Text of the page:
A Battle of Memes?

In case you’re wondering why I’m posting so much today, I’m at home tonight babysitting, and little Jon is asleep, so I have a little time on my hands.

There’s been a lot of recent discussion in the space corner of the blogosphere about the Innovative Programs group that NASA is creating to pursue “non-traditional” (aka more commercial) approaches to space exploration. There has also been a lot of discussion right now about the more “traditional” Shuttle Derived transportation architecture that Griffin and NASA are trying to push for implementing the Vision for Space Exploration. I noticed that there is a potentially dangerous conflict of memes between the programs that impede the Innovative Programs from really having a chance to get anywhere.

If you look at it, the “critical path” lunar transportation system that NASA is leaning toward uses government funded, designed, built, and operated vehicles. These vehicles will require massive development budgets, and substantial fixed yearly costs. In order to justify these costs, NASA needs to get Congress (and to some extent the public) to believe a few things:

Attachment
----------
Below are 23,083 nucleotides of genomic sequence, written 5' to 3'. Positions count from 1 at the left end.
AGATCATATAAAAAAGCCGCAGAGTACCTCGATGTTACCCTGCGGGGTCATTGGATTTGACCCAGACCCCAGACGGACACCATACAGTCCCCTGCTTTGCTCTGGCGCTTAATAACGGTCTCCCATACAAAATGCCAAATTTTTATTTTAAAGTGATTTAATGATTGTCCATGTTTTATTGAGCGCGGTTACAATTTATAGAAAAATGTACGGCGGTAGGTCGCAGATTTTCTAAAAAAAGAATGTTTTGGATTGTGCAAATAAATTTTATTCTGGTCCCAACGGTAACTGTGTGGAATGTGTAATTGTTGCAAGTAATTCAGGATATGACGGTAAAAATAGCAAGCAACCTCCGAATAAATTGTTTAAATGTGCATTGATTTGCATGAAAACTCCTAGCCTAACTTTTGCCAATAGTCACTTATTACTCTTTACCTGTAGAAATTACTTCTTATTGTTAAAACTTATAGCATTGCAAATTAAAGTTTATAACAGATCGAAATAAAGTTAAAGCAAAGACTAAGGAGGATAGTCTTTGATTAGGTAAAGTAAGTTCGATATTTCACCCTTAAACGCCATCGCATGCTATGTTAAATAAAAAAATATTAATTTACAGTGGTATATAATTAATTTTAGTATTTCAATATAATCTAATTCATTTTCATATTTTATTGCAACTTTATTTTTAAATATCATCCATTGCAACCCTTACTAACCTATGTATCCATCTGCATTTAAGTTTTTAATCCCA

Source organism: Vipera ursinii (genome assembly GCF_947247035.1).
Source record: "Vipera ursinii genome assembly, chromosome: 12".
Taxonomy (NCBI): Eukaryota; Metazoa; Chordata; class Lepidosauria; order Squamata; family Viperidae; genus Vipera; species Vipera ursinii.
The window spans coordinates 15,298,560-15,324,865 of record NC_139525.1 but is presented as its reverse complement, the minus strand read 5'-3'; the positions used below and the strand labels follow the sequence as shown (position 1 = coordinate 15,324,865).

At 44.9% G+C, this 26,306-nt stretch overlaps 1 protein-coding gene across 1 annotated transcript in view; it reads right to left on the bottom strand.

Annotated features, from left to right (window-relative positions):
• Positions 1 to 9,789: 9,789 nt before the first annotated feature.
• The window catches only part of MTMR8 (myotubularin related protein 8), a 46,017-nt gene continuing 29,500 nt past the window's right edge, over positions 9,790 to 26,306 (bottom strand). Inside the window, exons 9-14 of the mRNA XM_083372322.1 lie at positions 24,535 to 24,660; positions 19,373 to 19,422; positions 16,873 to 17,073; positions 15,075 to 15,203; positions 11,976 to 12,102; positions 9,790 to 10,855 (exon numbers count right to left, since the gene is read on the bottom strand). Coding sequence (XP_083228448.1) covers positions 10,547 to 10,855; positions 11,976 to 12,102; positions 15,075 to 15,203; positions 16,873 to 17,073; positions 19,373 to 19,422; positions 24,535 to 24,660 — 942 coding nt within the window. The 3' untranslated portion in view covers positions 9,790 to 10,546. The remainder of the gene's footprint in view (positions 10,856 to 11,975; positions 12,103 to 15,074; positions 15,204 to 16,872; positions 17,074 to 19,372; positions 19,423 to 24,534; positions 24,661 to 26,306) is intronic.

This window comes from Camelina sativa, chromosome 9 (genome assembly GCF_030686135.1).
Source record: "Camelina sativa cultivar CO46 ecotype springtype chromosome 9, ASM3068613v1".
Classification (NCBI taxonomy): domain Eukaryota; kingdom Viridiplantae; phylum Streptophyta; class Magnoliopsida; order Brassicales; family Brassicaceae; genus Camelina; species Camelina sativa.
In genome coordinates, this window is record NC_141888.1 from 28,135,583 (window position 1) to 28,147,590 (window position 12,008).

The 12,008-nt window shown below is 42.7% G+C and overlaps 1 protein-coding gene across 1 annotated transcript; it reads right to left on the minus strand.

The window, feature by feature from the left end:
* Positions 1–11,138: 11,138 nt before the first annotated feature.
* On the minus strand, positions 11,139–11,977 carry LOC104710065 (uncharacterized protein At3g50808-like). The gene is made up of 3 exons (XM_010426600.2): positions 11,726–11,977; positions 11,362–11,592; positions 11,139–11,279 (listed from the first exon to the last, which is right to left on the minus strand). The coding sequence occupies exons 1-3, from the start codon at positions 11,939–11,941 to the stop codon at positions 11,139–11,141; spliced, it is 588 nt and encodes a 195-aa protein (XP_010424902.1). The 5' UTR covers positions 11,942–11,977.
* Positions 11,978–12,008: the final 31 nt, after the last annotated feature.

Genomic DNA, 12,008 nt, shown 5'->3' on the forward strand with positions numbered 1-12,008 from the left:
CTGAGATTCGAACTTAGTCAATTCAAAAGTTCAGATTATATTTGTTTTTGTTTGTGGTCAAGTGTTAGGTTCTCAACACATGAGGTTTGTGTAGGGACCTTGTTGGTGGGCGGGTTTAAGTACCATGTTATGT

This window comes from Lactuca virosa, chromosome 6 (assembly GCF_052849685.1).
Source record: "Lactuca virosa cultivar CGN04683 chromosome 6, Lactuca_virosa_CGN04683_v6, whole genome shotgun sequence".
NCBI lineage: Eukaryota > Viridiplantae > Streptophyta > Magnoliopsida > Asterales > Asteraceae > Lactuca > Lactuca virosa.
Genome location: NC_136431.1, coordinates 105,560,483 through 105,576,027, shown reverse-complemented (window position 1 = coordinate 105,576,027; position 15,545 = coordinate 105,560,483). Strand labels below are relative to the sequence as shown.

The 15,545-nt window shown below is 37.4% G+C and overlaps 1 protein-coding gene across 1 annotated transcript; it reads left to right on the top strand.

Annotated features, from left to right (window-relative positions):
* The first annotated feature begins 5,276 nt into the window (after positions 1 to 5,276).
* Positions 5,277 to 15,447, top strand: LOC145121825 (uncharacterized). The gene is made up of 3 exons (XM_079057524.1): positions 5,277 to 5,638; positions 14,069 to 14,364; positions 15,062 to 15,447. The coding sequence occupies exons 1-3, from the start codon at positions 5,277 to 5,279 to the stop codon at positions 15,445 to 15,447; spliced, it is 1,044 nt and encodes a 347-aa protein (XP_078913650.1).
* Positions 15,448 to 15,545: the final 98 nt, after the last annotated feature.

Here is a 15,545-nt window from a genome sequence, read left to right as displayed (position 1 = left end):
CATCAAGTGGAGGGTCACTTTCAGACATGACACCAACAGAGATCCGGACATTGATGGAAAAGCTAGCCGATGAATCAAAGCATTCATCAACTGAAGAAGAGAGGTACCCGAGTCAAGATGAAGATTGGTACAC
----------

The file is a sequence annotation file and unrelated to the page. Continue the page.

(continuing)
1. Space is inherently very hard
  2. Private companies are inherently unreliable
  3. Lunar travel requires building vehicles so big that no commercial company would ever do it
  4. Doing lunar hardware is so tough, that no private company can possibly do it without a lot of NASA money and expertise

There are probably a few other ideas that I’m not thinking of right now, but you get the general idea.

Innovative Programs, and the approach they want to take, have a contradictory set of ideas that they have to try to convince Congress of: